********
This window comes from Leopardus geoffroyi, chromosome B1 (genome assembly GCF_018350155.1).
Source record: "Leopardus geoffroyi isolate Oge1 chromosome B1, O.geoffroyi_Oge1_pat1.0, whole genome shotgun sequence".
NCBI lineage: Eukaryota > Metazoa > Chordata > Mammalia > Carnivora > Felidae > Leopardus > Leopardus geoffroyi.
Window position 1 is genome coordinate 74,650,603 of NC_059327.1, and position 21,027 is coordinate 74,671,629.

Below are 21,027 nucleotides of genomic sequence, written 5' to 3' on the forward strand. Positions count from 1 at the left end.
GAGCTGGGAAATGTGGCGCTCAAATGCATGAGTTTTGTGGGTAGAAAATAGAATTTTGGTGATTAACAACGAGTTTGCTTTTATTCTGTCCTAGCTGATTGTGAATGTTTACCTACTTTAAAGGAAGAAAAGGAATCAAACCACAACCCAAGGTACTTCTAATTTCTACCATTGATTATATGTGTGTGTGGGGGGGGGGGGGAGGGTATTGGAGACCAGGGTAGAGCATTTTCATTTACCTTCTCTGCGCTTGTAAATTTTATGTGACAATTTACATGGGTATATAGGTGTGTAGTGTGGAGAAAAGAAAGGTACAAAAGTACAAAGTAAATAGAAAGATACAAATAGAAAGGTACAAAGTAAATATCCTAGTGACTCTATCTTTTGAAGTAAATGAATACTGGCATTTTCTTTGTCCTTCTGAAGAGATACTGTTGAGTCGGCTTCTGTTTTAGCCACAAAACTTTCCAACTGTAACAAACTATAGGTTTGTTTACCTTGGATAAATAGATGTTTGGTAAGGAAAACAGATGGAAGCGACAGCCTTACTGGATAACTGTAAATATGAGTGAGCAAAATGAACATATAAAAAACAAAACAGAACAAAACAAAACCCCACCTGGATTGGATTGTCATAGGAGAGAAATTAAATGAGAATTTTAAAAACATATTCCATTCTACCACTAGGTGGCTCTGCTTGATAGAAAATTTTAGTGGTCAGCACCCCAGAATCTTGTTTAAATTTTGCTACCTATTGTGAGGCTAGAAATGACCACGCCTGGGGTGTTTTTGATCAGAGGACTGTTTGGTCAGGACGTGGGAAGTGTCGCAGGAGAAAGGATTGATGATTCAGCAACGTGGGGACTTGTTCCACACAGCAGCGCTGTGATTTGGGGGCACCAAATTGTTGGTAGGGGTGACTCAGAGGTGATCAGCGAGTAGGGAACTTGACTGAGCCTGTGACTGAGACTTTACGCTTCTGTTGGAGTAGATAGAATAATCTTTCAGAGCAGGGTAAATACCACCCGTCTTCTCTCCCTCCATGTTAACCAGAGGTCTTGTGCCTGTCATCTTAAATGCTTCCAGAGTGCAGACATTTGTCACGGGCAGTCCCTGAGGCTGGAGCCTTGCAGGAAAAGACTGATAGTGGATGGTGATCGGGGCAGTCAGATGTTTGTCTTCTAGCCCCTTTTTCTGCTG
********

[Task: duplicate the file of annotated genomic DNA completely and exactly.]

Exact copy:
This window comes from Leopardus geoffroyi, chromosome B1 (genome assembly GCF_018350155.1).
Source record: "Leopardus geoffroyi isolate Oge1 chromosome B1, O.geoffroyi_Oge1_pat1.0, whole genome shotgun sequence".
NCBI lineage: Eukaryota > Metazoa > Chordata > Mammalia > Carnivora > Felidae > Leopardus > Leopardus geoffroyi.
Window position 1 is genome coordinate 74,650,603 of NC_059327.1, and position 21,027 is coordinate 74,671,629.

Below are 21,027 nucleotides of genomic sequence, written 5' to 3' on the forward strand. Positions count from 1 at the left end.
GAGCTGGGAAATGTGGCGCTCAAATGCATGAGTTTTGTGGGTAGAAAATAGAATTTTGGTGATTAACAACGAGTTTGCTTTTATTCTGTCCTAGCTGATTGTGAATGTTTACCTACTTTAAAGGAAGAAAAGGAATCAAACCACAACCCAAGGTACTTCTAATTTCTACCATTGATTATATGTGTGTGTGGGGGGGGGGGGGAGGGTATTGGAGACCAGGGTAGAGCATTTTCATTTACCTTCTCTGCGCTTGTAAATTTTATGTGACAATTTACATGGGTATATAGGTGTGTAGTGTGGAGAAAAGAAAGGTACAAAAGTACAAAGTAAATAGAAAGATACAAATAGAAAGGTACAAAGTAAATATCCTAGTGACTCTATCTTTTGAAGTAAATGAATACTGGCATTTTCTTTGTCCTTCTGAAGAGATACTGTTGAGTCGGCTTCTGTTTTAGCCACAAAACTTTCCAACTGTAACAAACTATAGGTTTGTTTACCTTGGATAAATAGATGTTTGGTAAGGAAAACAGATGGAAGCGACAGCCTTACTGGATAACTGTAAATATGAGTGAGCAAAATGAACATATAAAAAACAAAACAGAACAAAACAAAACCCCACCTGGATTGGATTGTCATAGGAGAGAAATTAAATGAGAATTTTAAAAACATATTCCATTCTACCACTAGGTGGCTCTGCTTGATAGAAAATTTTAGTGGTCAGCACCCCAGAATCTTGTTTAAATTTTGCTACCTATTGTGAGGCTAGAAATGACCACGCCTGGGGTGTTTTTGATCAGAGGACTGTTTGGTCAGGACGTGGGAAGTGTCGCAGGAGAAAGGATTGATGATTCAGCAACGTGGGGACTTGTTCCACACAGCAGCGCTGTGATTTGGGGGCACCAAATTGTTGGTAGGGGTGACTCAGAGGTGATCAGCGAGTAGGGAACTTGACTGAGCCTGTGACTGAGACTTTACGCTTCTGTTGGAGTAGATAGAATAATCTTTCAGAGCAGGGTAAATACCACCCGTCTTCTCTCCCTCCATGTTAACCAGAGGTCTTGTGCCTGTCATCTTAAATGCTTCCAGAGTGCAGACATTTGTCACGGGCAGTCCCTGAGGCTGGAGCCTTGCAGGAAAAGACTGATAGTGGATGGTGATCGGGGCAGTCAGATGTTTGTCTTCTAGCCCCTTTTTCTGCTG